The Nature of Large Numbers

Or why we don't get them

There is nothing much more simple than whole numbers.  Add 1 over and over again, and you will (eventually) get any number you want.  Simple?  Well, so long as you are talking about small(ish) numbers.  Once the number gets big, our grasp on what it means weakens.

In the quaint and intelligent film "Local Hero", MacIntyre is trying to buy Ben's beach.  Ben is an eccentric beachcomber, MacIntyre represents an oil company, so you would expect the deal to be done.  MacIntyre certainly does. The only problem is that Ben doesn't want to sell.  So he takes a fistful of sand on the beach and says his price is one dollar for every grain of sand in his fist.  MacIntyre balks.  He has no idea, no grasp of how many grains of sand are in Ben's hand.  It could be millions. Billions even.  MacIntyre has no idea.  He understands millions of dollars, not fistfuls of sand, even when, as it turns out, there are at the most ten thousand grains of sand in Ben's fist.

So something is wrong with how we grasp large numbers.

A million dollars sounds a lot. As in a million one dollar bills or twenty thousand meals at an expensive restaurant.  But most of all, hard to get.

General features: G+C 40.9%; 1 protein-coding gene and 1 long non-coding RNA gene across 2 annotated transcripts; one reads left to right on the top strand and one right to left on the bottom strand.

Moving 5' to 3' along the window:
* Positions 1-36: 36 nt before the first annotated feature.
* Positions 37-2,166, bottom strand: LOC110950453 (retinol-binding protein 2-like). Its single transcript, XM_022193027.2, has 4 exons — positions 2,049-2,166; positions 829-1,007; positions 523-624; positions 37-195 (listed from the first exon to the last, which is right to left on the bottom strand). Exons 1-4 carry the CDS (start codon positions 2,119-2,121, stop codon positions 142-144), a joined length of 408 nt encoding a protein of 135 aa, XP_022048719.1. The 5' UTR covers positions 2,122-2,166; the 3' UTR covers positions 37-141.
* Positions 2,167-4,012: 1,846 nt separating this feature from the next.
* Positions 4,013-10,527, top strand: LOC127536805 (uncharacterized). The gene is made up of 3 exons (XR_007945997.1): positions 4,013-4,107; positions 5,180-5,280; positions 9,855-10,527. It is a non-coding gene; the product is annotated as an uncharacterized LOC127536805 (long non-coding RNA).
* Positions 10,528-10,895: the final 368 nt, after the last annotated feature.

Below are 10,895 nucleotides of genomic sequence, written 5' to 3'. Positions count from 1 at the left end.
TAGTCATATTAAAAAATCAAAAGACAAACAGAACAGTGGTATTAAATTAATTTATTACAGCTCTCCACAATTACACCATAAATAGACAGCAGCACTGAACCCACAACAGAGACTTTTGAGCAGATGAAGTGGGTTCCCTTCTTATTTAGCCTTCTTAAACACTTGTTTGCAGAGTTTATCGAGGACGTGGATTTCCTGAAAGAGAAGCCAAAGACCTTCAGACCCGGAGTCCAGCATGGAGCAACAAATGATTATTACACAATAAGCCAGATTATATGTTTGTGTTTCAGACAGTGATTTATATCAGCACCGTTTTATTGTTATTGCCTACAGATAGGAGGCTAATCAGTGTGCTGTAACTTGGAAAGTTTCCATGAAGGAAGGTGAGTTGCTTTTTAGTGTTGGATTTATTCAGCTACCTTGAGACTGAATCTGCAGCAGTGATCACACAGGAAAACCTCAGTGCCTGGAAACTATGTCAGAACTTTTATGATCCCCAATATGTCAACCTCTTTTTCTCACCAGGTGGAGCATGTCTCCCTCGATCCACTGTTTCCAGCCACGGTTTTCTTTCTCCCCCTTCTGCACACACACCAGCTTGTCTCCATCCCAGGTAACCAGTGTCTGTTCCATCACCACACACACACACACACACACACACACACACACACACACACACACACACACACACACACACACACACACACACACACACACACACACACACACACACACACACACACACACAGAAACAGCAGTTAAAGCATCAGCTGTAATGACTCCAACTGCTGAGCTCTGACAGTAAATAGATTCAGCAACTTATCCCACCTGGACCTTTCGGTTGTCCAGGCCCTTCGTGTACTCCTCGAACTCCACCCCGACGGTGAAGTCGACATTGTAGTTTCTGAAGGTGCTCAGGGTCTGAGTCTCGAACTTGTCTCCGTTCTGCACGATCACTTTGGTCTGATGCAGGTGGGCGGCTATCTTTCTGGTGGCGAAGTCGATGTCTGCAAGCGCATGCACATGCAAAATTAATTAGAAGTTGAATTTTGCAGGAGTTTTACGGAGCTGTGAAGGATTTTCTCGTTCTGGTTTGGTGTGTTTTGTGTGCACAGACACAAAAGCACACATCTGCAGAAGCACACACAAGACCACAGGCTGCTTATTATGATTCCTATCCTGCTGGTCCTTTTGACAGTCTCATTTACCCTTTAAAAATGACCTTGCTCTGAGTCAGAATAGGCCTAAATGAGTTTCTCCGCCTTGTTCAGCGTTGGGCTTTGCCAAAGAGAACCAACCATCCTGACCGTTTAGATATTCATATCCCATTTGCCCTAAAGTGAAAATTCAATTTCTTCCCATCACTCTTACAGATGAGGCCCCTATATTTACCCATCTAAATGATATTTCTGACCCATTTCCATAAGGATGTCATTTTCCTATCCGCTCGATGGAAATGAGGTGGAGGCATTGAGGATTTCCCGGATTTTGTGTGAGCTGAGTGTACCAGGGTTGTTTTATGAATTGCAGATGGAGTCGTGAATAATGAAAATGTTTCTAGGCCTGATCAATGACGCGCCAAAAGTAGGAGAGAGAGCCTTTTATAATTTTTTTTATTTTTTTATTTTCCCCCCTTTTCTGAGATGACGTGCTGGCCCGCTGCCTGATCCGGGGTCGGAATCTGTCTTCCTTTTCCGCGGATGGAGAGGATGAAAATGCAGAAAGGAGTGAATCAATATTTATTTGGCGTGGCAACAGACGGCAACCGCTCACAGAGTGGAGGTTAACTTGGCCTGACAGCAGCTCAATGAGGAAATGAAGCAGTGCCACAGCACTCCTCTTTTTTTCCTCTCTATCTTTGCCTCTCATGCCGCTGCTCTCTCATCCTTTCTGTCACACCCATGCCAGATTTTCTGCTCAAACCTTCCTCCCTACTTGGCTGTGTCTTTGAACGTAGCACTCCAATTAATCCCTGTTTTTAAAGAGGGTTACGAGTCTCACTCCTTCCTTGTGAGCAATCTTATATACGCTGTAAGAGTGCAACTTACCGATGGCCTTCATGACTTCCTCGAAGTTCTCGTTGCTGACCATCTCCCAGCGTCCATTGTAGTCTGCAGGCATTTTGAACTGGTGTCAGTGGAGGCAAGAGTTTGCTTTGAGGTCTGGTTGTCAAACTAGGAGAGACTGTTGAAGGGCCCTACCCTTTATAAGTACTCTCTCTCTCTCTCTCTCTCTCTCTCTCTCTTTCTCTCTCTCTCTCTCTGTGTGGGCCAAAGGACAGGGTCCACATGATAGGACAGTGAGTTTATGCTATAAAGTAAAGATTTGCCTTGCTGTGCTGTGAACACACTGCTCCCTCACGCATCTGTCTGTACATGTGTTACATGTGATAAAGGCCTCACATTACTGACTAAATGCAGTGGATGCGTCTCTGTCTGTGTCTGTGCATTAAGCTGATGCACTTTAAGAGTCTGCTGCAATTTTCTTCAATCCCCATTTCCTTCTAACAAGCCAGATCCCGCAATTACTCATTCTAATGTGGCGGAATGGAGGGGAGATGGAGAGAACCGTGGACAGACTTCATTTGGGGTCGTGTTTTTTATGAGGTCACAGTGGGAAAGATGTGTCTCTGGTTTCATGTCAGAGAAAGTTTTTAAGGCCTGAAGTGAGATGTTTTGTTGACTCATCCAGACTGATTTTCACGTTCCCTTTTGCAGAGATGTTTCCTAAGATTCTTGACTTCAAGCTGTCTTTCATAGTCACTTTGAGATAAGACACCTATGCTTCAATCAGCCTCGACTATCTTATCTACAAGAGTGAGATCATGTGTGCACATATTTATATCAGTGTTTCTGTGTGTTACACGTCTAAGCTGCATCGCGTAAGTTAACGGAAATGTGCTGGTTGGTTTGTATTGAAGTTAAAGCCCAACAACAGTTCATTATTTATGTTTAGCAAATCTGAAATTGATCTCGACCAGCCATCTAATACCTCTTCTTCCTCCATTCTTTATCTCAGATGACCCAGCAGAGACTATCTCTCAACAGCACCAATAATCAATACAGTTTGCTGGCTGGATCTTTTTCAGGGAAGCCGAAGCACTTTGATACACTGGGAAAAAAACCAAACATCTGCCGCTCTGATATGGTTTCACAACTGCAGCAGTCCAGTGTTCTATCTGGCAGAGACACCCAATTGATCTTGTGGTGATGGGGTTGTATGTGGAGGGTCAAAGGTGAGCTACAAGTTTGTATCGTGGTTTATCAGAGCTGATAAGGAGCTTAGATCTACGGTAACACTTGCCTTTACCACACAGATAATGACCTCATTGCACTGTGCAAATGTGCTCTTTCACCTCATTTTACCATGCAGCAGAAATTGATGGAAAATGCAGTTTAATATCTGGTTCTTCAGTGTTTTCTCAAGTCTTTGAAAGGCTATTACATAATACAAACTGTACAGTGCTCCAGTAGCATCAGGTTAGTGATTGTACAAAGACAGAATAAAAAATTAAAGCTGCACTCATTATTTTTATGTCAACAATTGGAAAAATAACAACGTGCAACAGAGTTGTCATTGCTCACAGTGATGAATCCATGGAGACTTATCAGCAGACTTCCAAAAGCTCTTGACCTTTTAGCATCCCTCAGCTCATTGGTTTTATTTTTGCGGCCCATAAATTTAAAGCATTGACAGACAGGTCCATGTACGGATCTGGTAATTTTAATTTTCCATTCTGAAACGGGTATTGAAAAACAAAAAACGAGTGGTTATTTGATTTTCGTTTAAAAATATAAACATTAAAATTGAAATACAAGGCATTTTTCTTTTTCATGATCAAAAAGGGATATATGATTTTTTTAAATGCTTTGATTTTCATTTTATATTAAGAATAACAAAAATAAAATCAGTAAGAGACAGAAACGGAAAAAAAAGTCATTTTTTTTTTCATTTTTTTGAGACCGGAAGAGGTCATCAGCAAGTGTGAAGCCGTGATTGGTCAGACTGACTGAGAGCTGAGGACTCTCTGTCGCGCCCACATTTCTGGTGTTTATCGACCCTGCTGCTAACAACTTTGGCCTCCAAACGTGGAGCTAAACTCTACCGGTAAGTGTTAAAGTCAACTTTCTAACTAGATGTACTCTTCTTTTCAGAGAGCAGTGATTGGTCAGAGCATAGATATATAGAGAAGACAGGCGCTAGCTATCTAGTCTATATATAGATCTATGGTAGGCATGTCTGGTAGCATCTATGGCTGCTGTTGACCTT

A million litres of wine sounds like a large amount too.  Hard to store.  Hard to drink it all.  Hard to make.

A hundred years seems a long time, not to mention a thousand.  So the age of the oldest known galaxy, some thirteen billion years, seems so big it is almost meaningless, at least for a species whose average lifespan less than one hundred years.  And yet in other contexts, the national debt of countries (or banks, for that matter) the odd billion isn't all that much.

What emerges from these simple examples of 'large' numbers is that we think of them by means comparisons:  by comparison to a scale (eg, a human life span) or by comparing them to a sense of difficulty.  What we don't do is think of large numbers mathematically, or even logically.  We think of them psychologically: we are counting something specific, either years or pounds or litres of wine, we assign that count a psychological value.

If you think that trained physicists or economists are different you are probably wrong.  All they have done is applied a slightly larger scale.  A billion years, or dollars.  At which point, the age of the universe becomes a manageable quantity.

That leaves mathematicians.  But they are an odd bunch, so we can pretty safely ignore them.  That and the fact that they would probably have balked just as MacIntyre did when asked to estimate the number of grains of sand in his hand.

So let's look at the bare, naked numbers.  Because we want to look at large numbers, we need an easy notation to describe numbers, as otherwise it will become cumbersome to write the kind of numbers that get interesting.